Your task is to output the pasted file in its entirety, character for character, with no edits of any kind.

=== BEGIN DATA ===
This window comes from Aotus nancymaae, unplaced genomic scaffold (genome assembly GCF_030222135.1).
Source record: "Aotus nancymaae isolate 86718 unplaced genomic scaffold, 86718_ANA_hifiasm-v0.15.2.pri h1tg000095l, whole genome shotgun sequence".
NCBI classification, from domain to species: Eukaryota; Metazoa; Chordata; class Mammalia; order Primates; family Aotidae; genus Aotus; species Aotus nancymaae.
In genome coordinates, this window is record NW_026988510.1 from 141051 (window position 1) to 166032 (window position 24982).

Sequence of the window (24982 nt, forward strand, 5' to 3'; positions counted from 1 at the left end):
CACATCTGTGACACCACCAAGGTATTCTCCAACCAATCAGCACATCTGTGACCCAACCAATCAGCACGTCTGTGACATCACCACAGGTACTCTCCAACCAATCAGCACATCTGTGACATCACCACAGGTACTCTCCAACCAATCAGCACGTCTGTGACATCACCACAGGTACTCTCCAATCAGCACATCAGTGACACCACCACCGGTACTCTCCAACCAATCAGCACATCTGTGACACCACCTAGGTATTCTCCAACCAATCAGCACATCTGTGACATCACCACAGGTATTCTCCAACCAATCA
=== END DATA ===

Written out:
This window comes from Aotus nancymaae, unplaced genomic scaffold (genome assembly GCF_030222135.1).
Source record: "Aotus nancymaae isolate 86718 unplaced genomic scaffold, 86718_ANA_hifiasm-v0.15.2.pri h1tg000095l, whole genome shotgun sequence".
NCBI classification, from domain to species: Eukaryota; Metazoa; Chordata; class Mammalia; order Primates; family Aotidae; genus Aotus; species Aotus nancymaae.
In genome coordinates, this window is record NW_026988510.1 from 141051 (window position 1) to 166032 (window position 24982).

Sequence of the window (24982 nt, forward strand, 5' to 3'; positions counted from 1 at the left end):
CACATCTGTGACACCACCAAGGTATTCTCCAACCAATCAGCACATCTGTGACCCAACCAATCAGCACGTCTGTGACATCACCACAGGTACTCTCCAACCAATCAGCACATCTGTGACATCACCACAGGTACTCTCCAACCAATCAGCACGTCTGTGACATCACCACAGGTACTCTCCAATCAGCACATCAGTGACACCACCACCGGTACTCTCCAACCAATCAGCACATCTGTGACACCACCTAGGTATTCTCCAACCAATCAGCACATCTGTGACATCACCACAGGTATTCTCCAACCAATCA